When Leah Yadon saw a flier for the Sacramento Natural Food Co-Op Community Kitchen sessions at Wellspring Women’s Center in Sacramento, she signed up immediately.
“I wanted to learn about how to cook healthy, because that’s one of the things I’m really trying to incorporate into my life right now: knowing how to cook better with better ingredients,” says the former state employee who is now on disability leave.
Food has always played a big part in her life, Yadon says, but no one ever taught her the basic building blocks of a healthy lifestyle. As a girl growing up in Rio Linda, she used to walk home from school to visit her Grandma Callie, a Southern cook who grew up during the Great Depression and equated food with love. In her late teens, she battled bulimia and overcame the eating disorder only to jump from diet to diet in an attempt to manage unhealthy food choices.
When Yadon was married and occasionally working two jobs, she enjoyed cooking for her husband. Now divorced, she struggles to cook just for one, seesawing between “What’s the point?” and not wanting to waste food.
“Now, I want a healthy lifestyle,” she says. “That means I need to be conscientious about eating healthy. I know I can’t undo 30-something years of eating history overnight. But I want it for the right reasons.”
Community Kitchen partners with local nonprofits to provide 4-week nutrition and cooking education to low-income individuals and families. Wellspring has partnered with the Co-Op Community Kitchen since the program’s inception in September 2012. The women’s center also has a plot in the Oak Park Sol community garden and works with the Oak Park Farmers Market to receive produce donations for its breakfast program.
Along with eight other participants, Yadon began the cooking class at Wellspring on May 14. This 4-week program, sponsored by the Sacramento Natural Foods Co-op, also covers nutrition, shopping, proper food storage and kitchen safety. The program’s motto is “tools for healthy eating on a budget.”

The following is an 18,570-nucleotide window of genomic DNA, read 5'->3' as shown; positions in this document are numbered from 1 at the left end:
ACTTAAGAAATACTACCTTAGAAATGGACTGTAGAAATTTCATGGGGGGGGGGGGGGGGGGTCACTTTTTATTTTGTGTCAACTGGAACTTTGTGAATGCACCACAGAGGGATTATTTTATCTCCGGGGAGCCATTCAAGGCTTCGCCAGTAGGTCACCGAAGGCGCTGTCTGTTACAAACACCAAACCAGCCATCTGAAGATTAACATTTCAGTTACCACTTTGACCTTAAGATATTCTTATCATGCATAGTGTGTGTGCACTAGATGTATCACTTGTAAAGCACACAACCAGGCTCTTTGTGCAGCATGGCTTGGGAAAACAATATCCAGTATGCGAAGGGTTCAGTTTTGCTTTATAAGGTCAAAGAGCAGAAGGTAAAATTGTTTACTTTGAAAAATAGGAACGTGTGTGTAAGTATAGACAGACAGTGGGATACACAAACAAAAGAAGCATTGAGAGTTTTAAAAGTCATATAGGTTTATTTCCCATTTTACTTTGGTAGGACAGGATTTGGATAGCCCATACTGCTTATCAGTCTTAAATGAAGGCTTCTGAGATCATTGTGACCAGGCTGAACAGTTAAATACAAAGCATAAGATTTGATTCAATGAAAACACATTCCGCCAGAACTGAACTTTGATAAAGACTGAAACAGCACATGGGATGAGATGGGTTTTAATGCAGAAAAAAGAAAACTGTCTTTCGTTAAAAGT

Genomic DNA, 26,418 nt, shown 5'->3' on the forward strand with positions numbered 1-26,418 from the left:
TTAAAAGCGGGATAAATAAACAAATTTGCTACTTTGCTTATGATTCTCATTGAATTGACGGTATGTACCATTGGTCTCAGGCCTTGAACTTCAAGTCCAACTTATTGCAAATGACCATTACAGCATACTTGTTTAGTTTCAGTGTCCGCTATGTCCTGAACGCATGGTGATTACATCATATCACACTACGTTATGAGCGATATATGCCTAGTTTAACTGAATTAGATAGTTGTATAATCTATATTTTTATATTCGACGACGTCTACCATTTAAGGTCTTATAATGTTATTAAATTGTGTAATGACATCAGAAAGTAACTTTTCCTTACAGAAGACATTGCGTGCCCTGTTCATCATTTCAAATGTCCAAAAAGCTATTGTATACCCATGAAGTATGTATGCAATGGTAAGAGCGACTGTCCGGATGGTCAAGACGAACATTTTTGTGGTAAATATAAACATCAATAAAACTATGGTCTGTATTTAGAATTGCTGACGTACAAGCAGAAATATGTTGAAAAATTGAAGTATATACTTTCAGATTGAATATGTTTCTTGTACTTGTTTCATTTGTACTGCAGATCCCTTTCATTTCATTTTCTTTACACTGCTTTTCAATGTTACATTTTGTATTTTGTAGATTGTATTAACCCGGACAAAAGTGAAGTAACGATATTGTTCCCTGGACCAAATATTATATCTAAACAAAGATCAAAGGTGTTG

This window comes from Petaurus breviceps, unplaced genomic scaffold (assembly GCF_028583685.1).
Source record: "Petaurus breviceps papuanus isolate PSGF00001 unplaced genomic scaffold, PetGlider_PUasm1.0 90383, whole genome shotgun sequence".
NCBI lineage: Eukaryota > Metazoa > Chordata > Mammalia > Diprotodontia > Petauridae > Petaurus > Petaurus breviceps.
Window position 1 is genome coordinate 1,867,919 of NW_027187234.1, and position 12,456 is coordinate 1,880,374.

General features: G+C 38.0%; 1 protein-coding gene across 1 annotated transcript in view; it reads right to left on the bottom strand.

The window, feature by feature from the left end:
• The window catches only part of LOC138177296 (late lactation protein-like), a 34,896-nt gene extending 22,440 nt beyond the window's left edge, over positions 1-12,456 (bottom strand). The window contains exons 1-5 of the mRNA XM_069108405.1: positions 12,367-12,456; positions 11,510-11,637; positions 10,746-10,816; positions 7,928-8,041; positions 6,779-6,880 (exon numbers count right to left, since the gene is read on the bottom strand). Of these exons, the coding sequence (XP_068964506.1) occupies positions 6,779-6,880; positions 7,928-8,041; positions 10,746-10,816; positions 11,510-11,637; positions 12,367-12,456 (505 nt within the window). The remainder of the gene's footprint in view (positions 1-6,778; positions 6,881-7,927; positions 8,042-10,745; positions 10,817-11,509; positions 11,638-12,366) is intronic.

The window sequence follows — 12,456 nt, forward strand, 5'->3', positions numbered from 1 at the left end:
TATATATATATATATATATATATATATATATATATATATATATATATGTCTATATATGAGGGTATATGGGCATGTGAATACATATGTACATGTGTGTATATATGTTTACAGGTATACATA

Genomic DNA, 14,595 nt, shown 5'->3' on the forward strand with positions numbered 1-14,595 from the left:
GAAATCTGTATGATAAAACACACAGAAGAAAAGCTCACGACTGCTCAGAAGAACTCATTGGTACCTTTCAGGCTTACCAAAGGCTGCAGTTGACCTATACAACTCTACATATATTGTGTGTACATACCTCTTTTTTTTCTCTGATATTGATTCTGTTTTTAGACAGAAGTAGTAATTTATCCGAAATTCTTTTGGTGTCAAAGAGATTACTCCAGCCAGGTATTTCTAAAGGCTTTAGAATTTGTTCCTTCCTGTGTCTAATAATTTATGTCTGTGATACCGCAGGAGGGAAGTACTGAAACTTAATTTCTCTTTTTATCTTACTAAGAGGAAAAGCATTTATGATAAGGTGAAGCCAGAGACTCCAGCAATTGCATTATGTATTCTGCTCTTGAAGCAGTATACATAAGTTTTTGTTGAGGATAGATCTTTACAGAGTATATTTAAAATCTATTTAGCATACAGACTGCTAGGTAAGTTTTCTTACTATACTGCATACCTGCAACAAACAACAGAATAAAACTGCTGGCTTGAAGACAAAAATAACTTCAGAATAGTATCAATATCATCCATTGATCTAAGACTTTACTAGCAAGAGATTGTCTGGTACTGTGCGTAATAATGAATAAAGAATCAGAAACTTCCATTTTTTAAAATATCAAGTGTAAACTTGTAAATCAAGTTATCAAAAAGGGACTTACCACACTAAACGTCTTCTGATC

According to Dawn Dunlap, the co-op’s community nutrition programs manager, the classes are designed to help people “who are struggling a bit on how to get healthy food on the table, what to do with certain foods and how to incorporate basic nutrition information.” The first Wellspring session covered affordability, a review of the Harvard School of Public Health’s healthy eating plate (an updated version of the food pyramid) and included a cooking demonstration.
Assets like the co-op’s Community Discount and CalFresh EBT, which offers additional dollars based on purchases made at local farmers markets, were helpful to Yadon, who is on a fixed income with disability pay. “I really appreciate knowing how to make things stretch,” she says.
The women were taught how to prepare broccoli and sauteed chickpeas over brown rice, with per-serving cost of less than $2. As they chopped broccoli, onions and garlic, they talked about how they might modify the recipe at home.
“I really have a re-energized feeling for cooking, even for myself,” says Yadon at the end of the session. “I’m looking forward to each next class. If you’re armed with the right tools, then you can make better choices.”